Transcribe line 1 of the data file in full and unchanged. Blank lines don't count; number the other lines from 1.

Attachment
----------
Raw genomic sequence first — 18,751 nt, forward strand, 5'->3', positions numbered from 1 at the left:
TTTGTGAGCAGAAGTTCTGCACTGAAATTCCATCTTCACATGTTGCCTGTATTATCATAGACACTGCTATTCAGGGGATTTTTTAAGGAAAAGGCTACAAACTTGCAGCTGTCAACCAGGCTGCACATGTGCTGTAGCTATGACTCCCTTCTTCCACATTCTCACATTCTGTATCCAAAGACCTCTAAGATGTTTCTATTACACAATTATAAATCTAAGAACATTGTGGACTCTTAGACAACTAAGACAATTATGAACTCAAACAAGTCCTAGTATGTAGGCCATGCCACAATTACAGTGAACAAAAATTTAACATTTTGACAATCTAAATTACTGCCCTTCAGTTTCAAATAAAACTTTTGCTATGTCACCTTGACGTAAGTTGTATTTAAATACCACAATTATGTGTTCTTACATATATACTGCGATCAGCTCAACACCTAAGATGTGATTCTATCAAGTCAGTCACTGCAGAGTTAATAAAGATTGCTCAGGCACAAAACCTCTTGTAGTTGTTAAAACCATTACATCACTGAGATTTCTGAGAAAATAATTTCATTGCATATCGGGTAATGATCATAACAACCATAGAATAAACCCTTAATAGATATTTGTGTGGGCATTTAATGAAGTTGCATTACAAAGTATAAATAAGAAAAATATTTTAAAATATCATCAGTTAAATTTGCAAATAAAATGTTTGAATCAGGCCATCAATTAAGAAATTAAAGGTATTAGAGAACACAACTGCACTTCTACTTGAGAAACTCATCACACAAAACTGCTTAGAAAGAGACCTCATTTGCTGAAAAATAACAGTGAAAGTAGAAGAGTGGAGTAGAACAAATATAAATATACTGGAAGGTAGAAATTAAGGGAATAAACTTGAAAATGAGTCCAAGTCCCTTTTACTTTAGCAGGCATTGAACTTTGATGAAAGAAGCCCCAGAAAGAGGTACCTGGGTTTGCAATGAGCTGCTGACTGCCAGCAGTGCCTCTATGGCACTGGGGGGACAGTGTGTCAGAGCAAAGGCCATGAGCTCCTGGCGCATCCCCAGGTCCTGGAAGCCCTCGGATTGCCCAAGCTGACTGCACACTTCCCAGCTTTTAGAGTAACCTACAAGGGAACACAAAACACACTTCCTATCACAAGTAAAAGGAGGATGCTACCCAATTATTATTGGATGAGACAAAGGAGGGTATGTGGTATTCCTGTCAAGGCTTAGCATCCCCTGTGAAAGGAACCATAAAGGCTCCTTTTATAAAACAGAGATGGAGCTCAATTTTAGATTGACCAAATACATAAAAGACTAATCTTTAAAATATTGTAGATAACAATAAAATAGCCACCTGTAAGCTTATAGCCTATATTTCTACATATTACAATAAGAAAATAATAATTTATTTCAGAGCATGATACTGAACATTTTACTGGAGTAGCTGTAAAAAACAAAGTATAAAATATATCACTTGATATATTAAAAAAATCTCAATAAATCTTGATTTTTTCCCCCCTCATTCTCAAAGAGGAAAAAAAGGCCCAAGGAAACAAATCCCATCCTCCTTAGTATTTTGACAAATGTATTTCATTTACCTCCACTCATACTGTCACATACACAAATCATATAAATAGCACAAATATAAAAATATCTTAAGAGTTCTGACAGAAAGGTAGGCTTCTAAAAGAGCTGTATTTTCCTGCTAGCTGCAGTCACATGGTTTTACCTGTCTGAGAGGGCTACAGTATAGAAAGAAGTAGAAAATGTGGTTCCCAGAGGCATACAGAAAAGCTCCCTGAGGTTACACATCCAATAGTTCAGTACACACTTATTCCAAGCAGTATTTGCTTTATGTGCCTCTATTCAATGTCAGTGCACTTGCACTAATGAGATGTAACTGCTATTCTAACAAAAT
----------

Raw genomic sequence first — 18,751 nt, forward strand, 5'->3', positions numbered from 1 at the left: